How to setup a simple OpenLDAP server for your home lab

Some certification tests may require you to know how to setup an LDAP client. Rather hard to do in your home lab if you don't have an LDAP Server! Here's some basic instructions on how to setup something that will work.

Step 1: Install the required packages:
#yum install openldap-servers migrationtools

Step2: The configuration for LDAPD is stored inside the LDAP server itself. The configuration has to be done by editing LDIF files under the /etc/openldap/slapd.d/ directory.

Create the ldap password:

You’ll get something like this ”{SSHA}r2or9f2vYlvieCu0LP6wTnSdYfrddsuV” as a result. This is the encrypted string we will have to add to the bdb.ldif config file.

# vi /etc/openldap/slapd.d/cn\=config/olcDatabase\=\{1\}bdb.ldif

Substitute with

Step 3: Set the admin password and specify the location of the encryption certificate and key.

Add these 3 lines at the end of the file bdb.ldif file, replacing the encrypted string shown, with the one you created in step 2:

olcRootPW: {SSHA}V7TQ2kZ7IWEHOb2Qs4zrXi4ufvlU9W/O
olcTLSCertificateFile: /etc/pki/tls/certs/slapdcert.pem
olcTLSCertificateKeyFile: /etc/pki/tls/certs/slapdkey.pem

Step 4: Specify the monitoring privileges:

#vi /etc/openldap/slapd.d/cn\=config/olcDatabase\=\{2\}monitor.ldif

We have to replace the default domain name with our domain name:


Step 5: Configure the Database Cache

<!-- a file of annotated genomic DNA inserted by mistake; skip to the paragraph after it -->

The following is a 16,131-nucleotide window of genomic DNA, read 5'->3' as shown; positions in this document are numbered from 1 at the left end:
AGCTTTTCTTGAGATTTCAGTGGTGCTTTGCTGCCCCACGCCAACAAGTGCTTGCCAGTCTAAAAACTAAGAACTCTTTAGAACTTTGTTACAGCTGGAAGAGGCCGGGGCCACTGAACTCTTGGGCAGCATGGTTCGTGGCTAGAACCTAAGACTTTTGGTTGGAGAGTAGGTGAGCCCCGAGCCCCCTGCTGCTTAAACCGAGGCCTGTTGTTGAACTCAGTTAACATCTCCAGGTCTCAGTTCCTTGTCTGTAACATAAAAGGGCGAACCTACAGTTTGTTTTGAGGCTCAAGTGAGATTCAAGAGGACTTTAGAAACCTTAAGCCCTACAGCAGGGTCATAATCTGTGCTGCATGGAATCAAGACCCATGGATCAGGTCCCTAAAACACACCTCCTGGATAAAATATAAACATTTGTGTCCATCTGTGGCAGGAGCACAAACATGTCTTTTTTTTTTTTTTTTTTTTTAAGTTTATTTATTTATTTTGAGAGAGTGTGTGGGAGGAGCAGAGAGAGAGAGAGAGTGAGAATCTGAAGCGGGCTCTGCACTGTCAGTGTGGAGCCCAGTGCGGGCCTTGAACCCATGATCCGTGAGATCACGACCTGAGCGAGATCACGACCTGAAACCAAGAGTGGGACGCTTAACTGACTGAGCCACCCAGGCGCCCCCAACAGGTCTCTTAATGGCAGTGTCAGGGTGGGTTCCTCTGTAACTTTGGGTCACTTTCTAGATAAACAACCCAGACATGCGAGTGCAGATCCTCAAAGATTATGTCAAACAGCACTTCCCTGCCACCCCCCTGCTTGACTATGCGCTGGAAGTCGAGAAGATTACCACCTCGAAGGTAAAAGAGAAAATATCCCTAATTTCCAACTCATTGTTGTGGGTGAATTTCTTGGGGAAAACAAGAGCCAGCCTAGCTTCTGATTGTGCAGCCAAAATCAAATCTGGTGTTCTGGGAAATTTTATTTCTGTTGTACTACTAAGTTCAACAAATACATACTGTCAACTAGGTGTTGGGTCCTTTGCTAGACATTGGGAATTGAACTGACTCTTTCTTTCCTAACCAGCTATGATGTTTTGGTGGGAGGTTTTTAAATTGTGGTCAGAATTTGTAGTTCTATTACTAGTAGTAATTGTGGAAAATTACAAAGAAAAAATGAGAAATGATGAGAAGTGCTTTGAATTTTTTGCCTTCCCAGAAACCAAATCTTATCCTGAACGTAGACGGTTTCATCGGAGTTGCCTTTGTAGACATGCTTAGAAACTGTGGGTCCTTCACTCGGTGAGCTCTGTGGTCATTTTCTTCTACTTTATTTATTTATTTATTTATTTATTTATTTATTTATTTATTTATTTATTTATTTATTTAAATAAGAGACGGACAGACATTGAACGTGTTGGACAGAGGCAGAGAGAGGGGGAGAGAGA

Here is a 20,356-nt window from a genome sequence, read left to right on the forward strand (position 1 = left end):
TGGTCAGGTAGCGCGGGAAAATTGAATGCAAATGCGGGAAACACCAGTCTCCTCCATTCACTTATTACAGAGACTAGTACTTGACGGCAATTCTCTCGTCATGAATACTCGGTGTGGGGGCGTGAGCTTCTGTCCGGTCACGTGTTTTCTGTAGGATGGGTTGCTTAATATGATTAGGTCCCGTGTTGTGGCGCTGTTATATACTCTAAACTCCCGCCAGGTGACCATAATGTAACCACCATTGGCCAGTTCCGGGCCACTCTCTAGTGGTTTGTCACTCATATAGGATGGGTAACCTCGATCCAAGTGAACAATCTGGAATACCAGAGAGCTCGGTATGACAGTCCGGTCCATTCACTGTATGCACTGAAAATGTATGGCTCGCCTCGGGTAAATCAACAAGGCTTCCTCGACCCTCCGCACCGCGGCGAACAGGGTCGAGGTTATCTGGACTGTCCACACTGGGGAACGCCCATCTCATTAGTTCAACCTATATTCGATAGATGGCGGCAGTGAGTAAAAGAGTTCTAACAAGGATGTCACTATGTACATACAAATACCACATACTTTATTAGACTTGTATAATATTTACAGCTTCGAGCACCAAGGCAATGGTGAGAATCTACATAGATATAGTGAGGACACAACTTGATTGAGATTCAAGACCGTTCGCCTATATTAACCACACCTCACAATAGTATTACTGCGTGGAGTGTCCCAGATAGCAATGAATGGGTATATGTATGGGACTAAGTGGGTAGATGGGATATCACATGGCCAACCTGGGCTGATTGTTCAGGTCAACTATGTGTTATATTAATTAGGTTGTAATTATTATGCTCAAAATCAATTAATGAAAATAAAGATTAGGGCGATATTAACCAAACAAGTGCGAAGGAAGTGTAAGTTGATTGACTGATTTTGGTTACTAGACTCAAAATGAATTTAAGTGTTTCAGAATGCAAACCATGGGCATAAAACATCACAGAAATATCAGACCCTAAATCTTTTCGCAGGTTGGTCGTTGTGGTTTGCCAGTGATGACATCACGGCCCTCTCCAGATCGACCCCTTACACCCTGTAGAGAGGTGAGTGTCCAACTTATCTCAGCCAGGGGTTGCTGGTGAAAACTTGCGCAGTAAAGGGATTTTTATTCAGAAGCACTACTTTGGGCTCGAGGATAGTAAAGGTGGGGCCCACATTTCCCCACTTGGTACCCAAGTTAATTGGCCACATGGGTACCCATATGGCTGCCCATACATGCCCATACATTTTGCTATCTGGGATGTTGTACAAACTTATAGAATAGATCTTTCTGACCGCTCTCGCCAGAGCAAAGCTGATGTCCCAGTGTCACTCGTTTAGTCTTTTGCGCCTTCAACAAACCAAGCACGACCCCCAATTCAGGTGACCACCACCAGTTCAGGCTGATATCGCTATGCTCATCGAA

#cp /usr/share/openldap-servers/DB_CONFIG.example /var/lib/ldap/DB_CONFIG

#chown -Rf ldap:ldap /var/lib/ldap/

Step 6: Set up a certificate for TLS. Edit the /etc/sysconfig/ldap file and change SLAPD_LDAPS from no to yes.

#vi /etc/sysconfig/ldap

Create the certificate:
#openssl req -new -x509 -nodes -out /etc/pki/tls/certs/slapdcert.pem -keyout /etc/pki/tls/certs/slapdkey.pem -days 365

This will create the two required keys in the /etc/pki/tls/certs/ directory. Make them readable for the ldap user.

# chown -Rf root:ldap /etc/pki/tls/certs/$cert.pem ; chmod -Rf 750 /etc/pki/tls/certs/$key.pem

Step 7: Test the configuration

# slaptest -u
config file testing succeeded

Step 8: Start the ldap server

#service slapd start

Check if the ldap server works:

#ldapsearch -x -b "dc=yourdomain,dc=com"

If you get a "search: 2" then it's working

Step 9: Configure the base domain

#vi base.ldif

dn: dc=yourdomain,dc=net
dc: yourdomain
objectClass: top
objectClass: domain

dn: ou=People,dc=yourdomain,dc=net
ou: People
objectClass: top
objectClass: organizationalUnit

dn: ou=Groups,dc=yourdomain,dc=net
ou: Groups
objectClass: top
objectClass: organizationalUnit

Import base information to the ldap directory:

#ldapadd -x -W -D "cn=Manager,dc=example,dc=com" -f base.ldif

Step 10: Migrate the users

Go to the directory /usr/share/migrationtools. Edit the file

# vi /usr/share/migrationtools/

# Default DNS domain
# Default base
$DEFAULT_BASE = ”dc=yourdomain,dc=com”;

#grep ":5[0-9][0-9]" /etc/passwd > passwd
#grep ":5[0-9][0-9]" /etc/group > group
#./ passwd > users.ldif
#./ group > group.ldif
#sed -e "s/ou=Group/ou=Groups/g" group.ldif > groups.ldif
ldapadd -x -W -D "cn=Manager,dc=example,dc=com" -f users.ldif
ldapadd -x -W -D "cn=Manager,dc=example,dc=com" -f groups.ldif

Step 11: Test the ldap server. Check if user "mani" exists. (try this with a userid that does exist)

#ldapsearch -x "cn=mani" -b "dc=example,dc=com"

If the test is successful, you're done!